Diane Middlebrook’s biographies

The late Diane Middlebrook was my graduate-school advisor at Stanford University. She was a truly wonderful friend, too, for more than two decades. After I had left academia (and the United States) in 1996, Diane asked me to edit the first draft of her biography of Billy Tipton, an American jazz musician who was designated female at birth but who lived his adult life as a male, hiding his “secret” from everyone, it seems, private as well as public.

Shortly before this biography was published, I interviewed Diane for my old ezine Ellavon. I asked her whether she had any “moral qualms” about “outing” Billy Tipton or possibly causing embarrassment to his family and others.

“The dead cannot be shamed,” she replied. “They have been removed from their social sphere where all of their defenses – let’s say their unconscious or sideways ways of not being known – those are over. And their secrets are useless to them.”

Diane continued: “A living person can feel shame being exposed to curiosity [and] manipulation. … But dead – in a sense, the problem with being dead is that people ignore you.” But what if these people wanted to take their secrets “to the grave,” I asked?

“But not BEYOND the grave,” Diane replied.

She added: “You have to be very tough-minded to be a biographer. You have to avoid casually exposing people. A biographer ought to preserve a certain amount of darkness around people who are involved with someone in the public realm, though not public figures themselves. But it is the penumbra of their *own* privacy. Friends or relatives cannot censor the life of somebody else, just because they don’t find certain information very agreeable. … Somebody else’s life is somebody else’s life, and the biographer is writing about that, and your proximity to it is just something you are going to have to deal with. As a human being you have to accept the ethical position that *it ain’t your life*. If you feel invaded, that’s *your* problem.”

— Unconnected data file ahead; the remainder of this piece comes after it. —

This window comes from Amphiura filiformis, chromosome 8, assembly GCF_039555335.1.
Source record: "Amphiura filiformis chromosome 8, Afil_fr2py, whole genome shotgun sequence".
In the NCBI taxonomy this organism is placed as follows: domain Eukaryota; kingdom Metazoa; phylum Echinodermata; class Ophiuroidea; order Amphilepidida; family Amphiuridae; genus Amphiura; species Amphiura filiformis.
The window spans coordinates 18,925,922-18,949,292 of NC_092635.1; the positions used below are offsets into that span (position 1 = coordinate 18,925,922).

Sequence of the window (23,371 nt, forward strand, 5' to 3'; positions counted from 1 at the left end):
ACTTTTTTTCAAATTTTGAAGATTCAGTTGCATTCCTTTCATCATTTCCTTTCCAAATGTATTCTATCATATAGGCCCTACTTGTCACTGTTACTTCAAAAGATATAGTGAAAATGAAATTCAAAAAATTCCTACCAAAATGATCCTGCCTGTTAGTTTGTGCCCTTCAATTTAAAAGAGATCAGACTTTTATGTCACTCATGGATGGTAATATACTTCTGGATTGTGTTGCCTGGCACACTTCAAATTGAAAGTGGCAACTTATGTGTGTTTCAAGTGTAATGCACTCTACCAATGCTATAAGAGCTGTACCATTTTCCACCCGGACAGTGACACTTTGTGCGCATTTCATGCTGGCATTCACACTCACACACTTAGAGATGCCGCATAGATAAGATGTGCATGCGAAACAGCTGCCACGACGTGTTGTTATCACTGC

I finally bought and read Diane’s last published book, Her Husband: Ted Hughes & Sylvia Plath – A Marriage. Reading this vivid book about the two poets I was immensely moved to hear my friend’s voice again, so full it is of affection and clarity.

The last line from the book made me gasp: “the only thing the living can give the magical dead: empathetic but pitiless attention.”


Middlebrook’s masterpiece is Anne Sexton: A Biography. It is hard to think of a book that made me more uncomfortable while reading it. But it was also truly thrilling: Having one’s scorn and aesthetic prejudice dismantled is a vertiginous blessing. (From the time I started reading poems, I had disliked the “literary figure” cut by Sexton, and thought her poems drippy and garish; Diane turned me around on both counts.)

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[…] late Diane Middlebrook ends her book on Sylvia Plath with this sentence: “The only thing the living can give the magical dead: empathetic but […]

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